Dec. 18, 2017 – -The Almond Alliance of California (Almond Alliance) submitted comments on behalf of the California Almond industry including the Almond Board of California (ABC) to help the Food and Drug Administration (FDA) identify existing regulations and related paperwork requirements that could be modified, repealed, or replaced.

As FDA considers opportunities to streamline and simplify the regulations to reduce burdens on industry, the Alliance has identified two specific areas where regulatory reform could make a significant difference for the California almond industry while still protecting public health. These recommendations are specific to the almond industry and would not currently apply to any other tree nuts as the almond industry is currently the only tree nut industry with a validated pasteurization program:

  1. Add California almonds to the Produce Safety Rule’s “rarely consumed raw” list, so that they are exempt from the rule.

California almonds should be recognized as “rarely consumed raw.” To achieve this result, FDA should consider petitions from industry seeking amendments to the “rarely consumed raw” list. When the agency considers such petitions, it should consider food safety-related information, like the Federal Marketing Order (FMO) requirement for commercial processing, rather than NHANES data. Additionally, where appropriate and necessary, the “rarely consumed raw” list should identify particular subsets of produce commodities – such as “California almonds” rather than “almonds.” This would address any concerns the agency has that foreign almonds are not subject to the FMO.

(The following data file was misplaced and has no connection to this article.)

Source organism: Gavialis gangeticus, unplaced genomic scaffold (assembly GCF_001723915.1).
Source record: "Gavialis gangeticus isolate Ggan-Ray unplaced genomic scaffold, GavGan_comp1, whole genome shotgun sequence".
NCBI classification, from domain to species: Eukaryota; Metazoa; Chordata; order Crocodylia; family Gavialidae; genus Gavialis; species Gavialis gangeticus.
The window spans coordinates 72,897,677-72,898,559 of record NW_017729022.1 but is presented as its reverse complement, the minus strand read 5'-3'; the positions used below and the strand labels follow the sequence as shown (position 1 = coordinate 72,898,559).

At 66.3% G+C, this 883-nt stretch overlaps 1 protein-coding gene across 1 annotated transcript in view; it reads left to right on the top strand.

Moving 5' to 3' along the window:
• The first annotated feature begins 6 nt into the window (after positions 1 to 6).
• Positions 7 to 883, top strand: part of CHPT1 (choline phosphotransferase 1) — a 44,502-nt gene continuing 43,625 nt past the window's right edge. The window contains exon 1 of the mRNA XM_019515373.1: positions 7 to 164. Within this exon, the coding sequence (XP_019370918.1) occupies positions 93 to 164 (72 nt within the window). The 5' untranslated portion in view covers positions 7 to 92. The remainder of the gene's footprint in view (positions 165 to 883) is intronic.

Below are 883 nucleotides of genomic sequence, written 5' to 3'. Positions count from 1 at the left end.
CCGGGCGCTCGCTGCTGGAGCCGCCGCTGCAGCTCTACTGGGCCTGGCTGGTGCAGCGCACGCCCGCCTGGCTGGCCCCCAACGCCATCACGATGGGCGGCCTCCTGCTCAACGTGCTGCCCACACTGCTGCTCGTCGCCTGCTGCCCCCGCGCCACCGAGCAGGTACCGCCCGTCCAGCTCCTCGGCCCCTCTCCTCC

Rule-making to add California almonds to the “rarely consumed raw” list would be deregulatory in nature, and therefore consistent with the recent Executive Orders.

Alternatively, should a deregulatory rule-making prove too difficult to execute, FDA could use a Compliance Policy Guide to exercise enforcement discretion with respect to California almonds—functionally treating them as if they are on the list in the regulation.

  1. Remove the written assurance provisions from the commercial processing exemption under the Produce Safety rule, so that only written disclosures are needed to qualify for the exemption when there is a FMO in place.

FDA should rescind the written assurance provisions in situations where a FMO is in place that requires commercial processing.  This is appropriate for public health because the FMO already ensures that the food is subject to adequate treatment.  Use of only the written disclosure provision is adequate to ensure that recipients of the food understand that it is for further processing.

Rule-making to remove the written assurance provisions from the regulation in these situations is deregulatory in nature, and therefore consistent with the recent Executive Order.  Should rule making not prove feasible, FDA could use another tool like a Compliance Policy Guide to announce that it will exercise enforcement discretion for the written assurance provisions in perpetuity.